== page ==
clock menu more-arrow no yes mobile

Filed under:

Why Ted Cruz and Karl Rove are calling each other liars — and who has the better case

Ted Cruz
Ted Cruz
Tom Williams / CQ-Roll Call Group / Getty
Andrew Prokop is a senior politics correspondent at Vox, covering the White House, elections, and political scandals and investigations. He’s worked at Vox since the site’s launch in 2014, and before that, he worked as a research assistant at the New Yorker’s Washington, DC, bureau.

Get some popcorn, liberals — two of the biggest names in Republican politics are at each other's throats.

Presidential candidate Ted Cruz and GOP operative Karl Rove are airing an old dispute, with the Bush family looming over the controversy. It involves a 2009 endorsement for Cruz from former president George H. W. Bush, which, Cruz alleges, a furious Rove tried to roll back at the behest of donors to George W. Bush's presidential library.

Cruz and Rove, who was George W. Bush's top political adviser, are now accusing each other of misrepresenting what happened between them in a phone call back then. And Sunday night, Cruz released emails he exchanged with Rove, which corroborate some of his own claims.

Overall, Cruz is trying to make a larger case that he's long been an outsider trying to challenge the good old boys' network in the Republican Party. Rove, conversely, wants to suggest that Cruz is a self-promoting charlatan. But when it comes to the specifics of this case, Cruz's version of events looks like the more accurate one.

Cruz's claim: Rove strong-armed him into downplaying an endorsement from Bush 41, to please Bush 43's presidential library donors

Cruz kicked off the dust-up by publishing an unflattering anecdote about Rove in his new book, A Time for Truth. When Cruz was running for attorney general of Texas in 2009, he sought the endorsement of President George H. W. Bush — and won it, plus a donation. Then, he writes, an "irate" Rove called him shortly afterward, asking, "What in the hell do you think you are doing?"

Rove's problem, according to excerpts of Cruz's book quoted by Breitbart News, was that George W. Bush's presidential library was busy raising millions of dollars from wealthy Texans. And many of those rich donors supported the politician who was expected to be Cruz's rival in the primary, state representative Dan Branch.

According to Cruz's account, Rove was worried George H. W. Bush's endorsement of Cruz would infuriate those donors and hurt his son's library fundraising. "He suggested that the elder Bush was too old to have good judgment anymore," Cruz wrote.

Rove suggested he return the check, but it had already been cashed — so he instead told Cruz, "I want you to do nothing whatsoever to draw attention to it," and "implied" that if Cruz failed to comply, George W. Bush would endorse his rival, the book says. Cruz writes that he caved, to the disappointment of his wife. (Both Cruz and his rival Branch ended up bowing out of the race when the incumbent, Greg Abbott, unexpectedly decided to run again.)

Rove's claim: His call to Cruz had nothing to do with the library's fundraising, and was instead about letting Greg Abbott have time to decide whether to run again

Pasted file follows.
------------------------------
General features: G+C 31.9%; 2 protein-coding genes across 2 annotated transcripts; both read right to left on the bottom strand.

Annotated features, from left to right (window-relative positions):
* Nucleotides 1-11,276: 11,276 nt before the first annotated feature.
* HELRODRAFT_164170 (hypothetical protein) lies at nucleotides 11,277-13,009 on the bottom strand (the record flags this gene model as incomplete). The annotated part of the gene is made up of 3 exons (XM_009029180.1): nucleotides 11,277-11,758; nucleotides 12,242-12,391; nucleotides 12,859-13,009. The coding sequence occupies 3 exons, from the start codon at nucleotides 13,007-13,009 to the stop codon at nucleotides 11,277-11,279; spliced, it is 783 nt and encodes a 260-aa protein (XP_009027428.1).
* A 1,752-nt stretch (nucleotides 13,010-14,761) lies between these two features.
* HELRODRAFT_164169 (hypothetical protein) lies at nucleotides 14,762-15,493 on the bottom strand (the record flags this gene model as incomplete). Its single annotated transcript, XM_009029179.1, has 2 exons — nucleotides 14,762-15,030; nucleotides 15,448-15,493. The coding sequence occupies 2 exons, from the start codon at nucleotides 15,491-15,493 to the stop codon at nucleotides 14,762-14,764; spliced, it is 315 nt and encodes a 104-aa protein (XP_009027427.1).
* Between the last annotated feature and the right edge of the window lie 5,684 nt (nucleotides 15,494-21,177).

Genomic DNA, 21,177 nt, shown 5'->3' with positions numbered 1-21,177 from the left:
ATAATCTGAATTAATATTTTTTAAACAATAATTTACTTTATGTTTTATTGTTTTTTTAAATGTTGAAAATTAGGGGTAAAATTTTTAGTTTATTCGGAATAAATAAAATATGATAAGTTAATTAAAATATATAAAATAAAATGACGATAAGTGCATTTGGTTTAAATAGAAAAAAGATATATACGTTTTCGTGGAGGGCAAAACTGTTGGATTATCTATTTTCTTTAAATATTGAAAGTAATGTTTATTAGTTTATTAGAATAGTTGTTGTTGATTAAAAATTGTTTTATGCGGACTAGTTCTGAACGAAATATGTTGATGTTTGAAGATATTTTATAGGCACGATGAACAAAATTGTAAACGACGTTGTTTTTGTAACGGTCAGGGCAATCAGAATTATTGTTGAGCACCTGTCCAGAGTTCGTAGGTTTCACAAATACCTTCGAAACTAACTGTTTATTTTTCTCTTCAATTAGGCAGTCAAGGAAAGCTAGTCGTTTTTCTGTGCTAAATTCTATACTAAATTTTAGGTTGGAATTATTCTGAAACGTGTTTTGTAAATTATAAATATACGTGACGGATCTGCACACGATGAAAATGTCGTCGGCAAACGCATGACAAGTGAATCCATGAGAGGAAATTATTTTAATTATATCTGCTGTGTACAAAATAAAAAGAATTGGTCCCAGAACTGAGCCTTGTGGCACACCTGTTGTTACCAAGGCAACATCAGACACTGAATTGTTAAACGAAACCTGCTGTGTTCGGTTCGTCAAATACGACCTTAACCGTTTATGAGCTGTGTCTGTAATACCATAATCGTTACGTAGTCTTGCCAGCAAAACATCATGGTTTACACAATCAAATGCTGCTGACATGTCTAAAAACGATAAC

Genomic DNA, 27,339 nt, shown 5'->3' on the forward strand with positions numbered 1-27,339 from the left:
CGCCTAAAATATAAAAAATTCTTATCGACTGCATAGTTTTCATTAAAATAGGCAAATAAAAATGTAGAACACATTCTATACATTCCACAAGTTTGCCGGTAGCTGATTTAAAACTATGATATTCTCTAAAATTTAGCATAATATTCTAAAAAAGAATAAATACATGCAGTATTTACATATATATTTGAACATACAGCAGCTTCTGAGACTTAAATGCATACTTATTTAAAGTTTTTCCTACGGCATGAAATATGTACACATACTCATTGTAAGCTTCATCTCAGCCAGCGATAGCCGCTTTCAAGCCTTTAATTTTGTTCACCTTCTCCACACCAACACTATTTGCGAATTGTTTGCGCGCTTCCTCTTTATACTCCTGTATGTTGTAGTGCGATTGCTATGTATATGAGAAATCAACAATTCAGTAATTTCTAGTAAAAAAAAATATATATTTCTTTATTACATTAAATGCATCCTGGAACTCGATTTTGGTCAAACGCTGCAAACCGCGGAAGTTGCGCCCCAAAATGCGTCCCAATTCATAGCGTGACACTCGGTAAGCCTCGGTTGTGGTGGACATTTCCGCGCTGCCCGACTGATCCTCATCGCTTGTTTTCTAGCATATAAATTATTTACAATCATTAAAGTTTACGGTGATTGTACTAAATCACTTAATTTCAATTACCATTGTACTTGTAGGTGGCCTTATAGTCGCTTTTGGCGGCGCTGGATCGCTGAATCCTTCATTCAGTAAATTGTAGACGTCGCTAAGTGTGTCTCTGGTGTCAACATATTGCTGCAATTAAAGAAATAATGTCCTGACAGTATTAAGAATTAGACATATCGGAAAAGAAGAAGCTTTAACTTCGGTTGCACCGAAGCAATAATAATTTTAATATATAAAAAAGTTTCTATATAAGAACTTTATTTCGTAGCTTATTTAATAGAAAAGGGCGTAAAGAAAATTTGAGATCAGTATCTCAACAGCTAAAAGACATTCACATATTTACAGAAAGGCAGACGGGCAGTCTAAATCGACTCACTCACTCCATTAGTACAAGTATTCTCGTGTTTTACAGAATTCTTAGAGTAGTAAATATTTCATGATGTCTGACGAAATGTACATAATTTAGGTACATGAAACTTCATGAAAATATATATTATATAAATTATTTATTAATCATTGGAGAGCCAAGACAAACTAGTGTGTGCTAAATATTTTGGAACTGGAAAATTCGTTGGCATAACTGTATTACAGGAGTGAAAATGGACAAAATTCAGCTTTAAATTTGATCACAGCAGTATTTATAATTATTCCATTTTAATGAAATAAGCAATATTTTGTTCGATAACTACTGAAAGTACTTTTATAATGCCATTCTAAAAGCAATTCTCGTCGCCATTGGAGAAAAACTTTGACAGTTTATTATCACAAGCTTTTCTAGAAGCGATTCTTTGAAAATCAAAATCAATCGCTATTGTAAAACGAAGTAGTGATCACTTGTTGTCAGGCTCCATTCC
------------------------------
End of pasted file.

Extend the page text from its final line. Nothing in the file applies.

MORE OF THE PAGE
Karl Rove at Bush library

Karl Rove attends the opening ceremony of George W. Bush's presidential library, in 2013. (Kevork Djansezian/Getty Images)

Once excerpts of the book got out, Rove disputed Cruz in a post on Medium called "A Time for Setting the Record Straight." Rove said that his phone call to had absolutely nothing to do with Cruz's expected rival Dan Branch or fundraising for the George W. Bush presidential library.

Instead, Rove said, he was concerned that Cruz had misled George H. W. Bush by not making it clear that the incumbent Abbott might run again (as he ended up doing). "Most Texas Republicans were waiting for General Abbott to make his decision and hoping that he would run again, as he was doing such a terrific job," Rove wrote, implying that Cruz is a ladder-climbing upstart. "It was the right thing to do," he added.

Most of all, Rove said, he would certainly never "question the judgment of one of the finest men I have ever known, President Bush 41."

Cruz's rebuttal: An email exchange that seems to disprove Rove's story

Yet Rove's defense seems to have been foiled by an email trail. Cruz fired back with a statement on Sunday, saying that Rove's rebuttal was "a straight-out falsehood" — and released the following email backing up his claim:

ROVE EMAIL TO CRUZ, JULY 1, 2009: thanks — I appreciate your doing what you can to keep this down — the distress you mention is not mine or 43 — it is the people raising money for the library who are also Branch fans and will not understand why one part of the Bush family is for not-the-guy while they are raising money big bucks for library.

Thanks too for clarifying that you asked to visit with 41; be as nonchulant as possible about the gift and we’ll muddle through

The email appears to conclusively disprove some of Rove's recent claims, and back up Cruz's. Rove's email mentions "distress" from "the people raising money for the library" who are "fans" of Cruz's expected rival, Dan Branch (not the incumbent Greg Abbott, as Rove claimed on Medium). The email says those library donors "will not understand why one part of the Bush family is for not-the-guy" — why George H. W. Bush is endorsing Cruz rather than Branch — "while they are raising money big bucks for library."

Cruz also released his side of the conversation — a very long email apologizing "if I have done anything to distress you or President Bush 43 in any way," and extensively discussing the potential candidacy of Dan Branch (not Greg Abbott).

Only Cruz and Rove know what exactly was said between them on that phone call. But according to the only hard evidence we have — the emails — some of Rove's key claims in his Medium piece are flatly wrong.

Vox Featured Video: The Race to 2016